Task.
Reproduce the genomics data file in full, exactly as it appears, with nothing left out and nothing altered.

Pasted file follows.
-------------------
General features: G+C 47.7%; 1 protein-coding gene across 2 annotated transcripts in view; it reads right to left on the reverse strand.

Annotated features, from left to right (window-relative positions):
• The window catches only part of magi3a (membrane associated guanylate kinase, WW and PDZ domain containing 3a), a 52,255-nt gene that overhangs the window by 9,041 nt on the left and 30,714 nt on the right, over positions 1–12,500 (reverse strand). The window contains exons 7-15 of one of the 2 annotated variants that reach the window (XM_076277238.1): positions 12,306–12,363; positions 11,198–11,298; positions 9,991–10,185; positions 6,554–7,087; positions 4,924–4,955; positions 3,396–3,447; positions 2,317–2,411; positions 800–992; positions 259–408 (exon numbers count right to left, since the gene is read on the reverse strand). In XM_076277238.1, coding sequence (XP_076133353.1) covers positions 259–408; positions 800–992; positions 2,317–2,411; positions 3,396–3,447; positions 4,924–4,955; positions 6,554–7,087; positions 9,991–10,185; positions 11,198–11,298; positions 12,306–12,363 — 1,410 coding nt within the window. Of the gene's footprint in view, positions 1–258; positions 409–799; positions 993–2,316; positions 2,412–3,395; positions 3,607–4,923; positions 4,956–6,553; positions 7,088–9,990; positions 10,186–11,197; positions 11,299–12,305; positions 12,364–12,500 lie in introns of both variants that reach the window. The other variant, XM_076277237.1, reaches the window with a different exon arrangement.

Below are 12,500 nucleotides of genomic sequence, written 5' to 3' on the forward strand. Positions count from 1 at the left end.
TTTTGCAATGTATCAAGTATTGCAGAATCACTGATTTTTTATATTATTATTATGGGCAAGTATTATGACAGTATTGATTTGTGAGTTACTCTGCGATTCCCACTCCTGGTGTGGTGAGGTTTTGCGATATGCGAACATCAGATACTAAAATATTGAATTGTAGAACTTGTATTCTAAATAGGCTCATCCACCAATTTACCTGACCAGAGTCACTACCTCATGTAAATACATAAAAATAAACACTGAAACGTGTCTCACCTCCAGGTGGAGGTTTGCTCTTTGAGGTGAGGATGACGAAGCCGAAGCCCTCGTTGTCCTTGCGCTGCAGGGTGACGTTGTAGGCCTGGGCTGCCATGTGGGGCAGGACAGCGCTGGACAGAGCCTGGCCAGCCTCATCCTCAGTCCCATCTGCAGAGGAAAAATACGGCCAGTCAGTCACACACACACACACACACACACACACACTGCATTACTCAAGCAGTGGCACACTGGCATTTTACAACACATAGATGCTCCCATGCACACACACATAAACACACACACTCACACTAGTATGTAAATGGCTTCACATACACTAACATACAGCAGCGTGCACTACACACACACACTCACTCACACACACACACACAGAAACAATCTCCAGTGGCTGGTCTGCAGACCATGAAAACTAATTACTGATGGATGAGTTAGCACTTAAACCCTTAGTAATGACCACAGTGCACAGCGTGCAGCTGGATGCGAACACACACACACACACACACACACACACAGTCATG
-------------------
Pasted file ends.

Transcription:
General features: G+C 47.7%; 1 protein-coding gene across 2 annotated transcripts in view; it reads right to left on the reverse strand.

Annotated features, from left to right (window-relative positions):
• The window catches only part of magi3a (membrane associated guanylate kinase, WW and PDZ domain containing 3a), a 52,255-nt gene that overhangs the window by 9,041 nt on the left and 30,714 nt on the right, over positions 1–12,500 (reverse strand). The window contains exons 7-15 of one of the 2 annotated variants that reach the window (XM_076277238.1): positions 12,306–12,363; positions 11,198–11,298; positions 9,991–10,185; positions 6,554–7,087; positions 4,924–4,955; positions 3,396–3,447; positions 2,317–2,411; positions 800–992; positions 259–408 (exon numbers count right to left, since the gene is read on the reverse strand). In XM_076277238.1, coding sequence (XP_076133353.1) covers positions 259–408; positions 800–992; positions 2,317–2,411; positions 3,396–3,447; positions 4,924–4,955; positions 6,554–7,087; positions 9,991–10,185; positions 11,198–11,298; positions 12,306–12,363 — 1,410 coding nt within the window. Of the gene's footprint in view, positions 1–258; positions 409–799; positions 993–2,316; positions 2,412–3,395; positions 3,607–4,923; positions 4,956–6,553; positions 7,088–9,990; positions 10,186–11,197; positions 11,299–12,305; positions 12,364–12,500 lie in introns of both variants that reach the window. The other variant, XM_076277237.1, reaches the window with a different exon arrangement.

Below are 12,500 nucleotides of genomic sequence, written 5' to 3' on the forward strand. Positions count from 1 at the left end.
TTTTGCAATGTATCAAGTATTGCAGAATCACTGATTTTTTATATTATTATTATGGGCAAGTATTATGACAGTATTGATTTGTGAGTTACTCTGCGATTCCCACTCCTGGTGTGGTGAGGTTTTGCGATATGCGAACATCAGATACTAAAATATTGAATTGTAGAACTTGTATTCTAAATAGGCTCATCCACCAATTTACCTGACCAGAGTCACTACCTCATGTAAATACATAAAAATAAACACTGAAACGTGTCTCACCTCCAGGTGGAGGTTTGCTCTTTGAGGTGAGGATGACGAAGCCGAAGCCCTCGTTGTCCTTGCGCTGCAGGGTGACGTTGTAGGCCTGGGCTGCCATGTGGGGCAGGACAGCGCTGGACAGAGCCTGGCCAGCCTCATCCTCAGTCCCATCTGCAGAGGAAAAATACGGCCAGTCAGTCACACACACACACACACACACACACACACTGCATTACTCAAGCAGTGGCACACTGGCATTTTACAACACATAGATGCTCCCATGCACACACACATAAACACACACACTCACACTAGTATGTAAATGGCTTCACATACACTAACATACAGCAGCGTGCACTACACACACACACTCACTCACACACACACACACAGAAACAATCTCCAGTGGCTGGTCTGCAGACCATGAAAACTAATTACTGATGGATGAGTTAGCACTTAAACCCTTAGTAATGACCACAGTGCACAGCGTGCAGCTGGATGCGAACACACACACACACACACACACACACACAGTCATG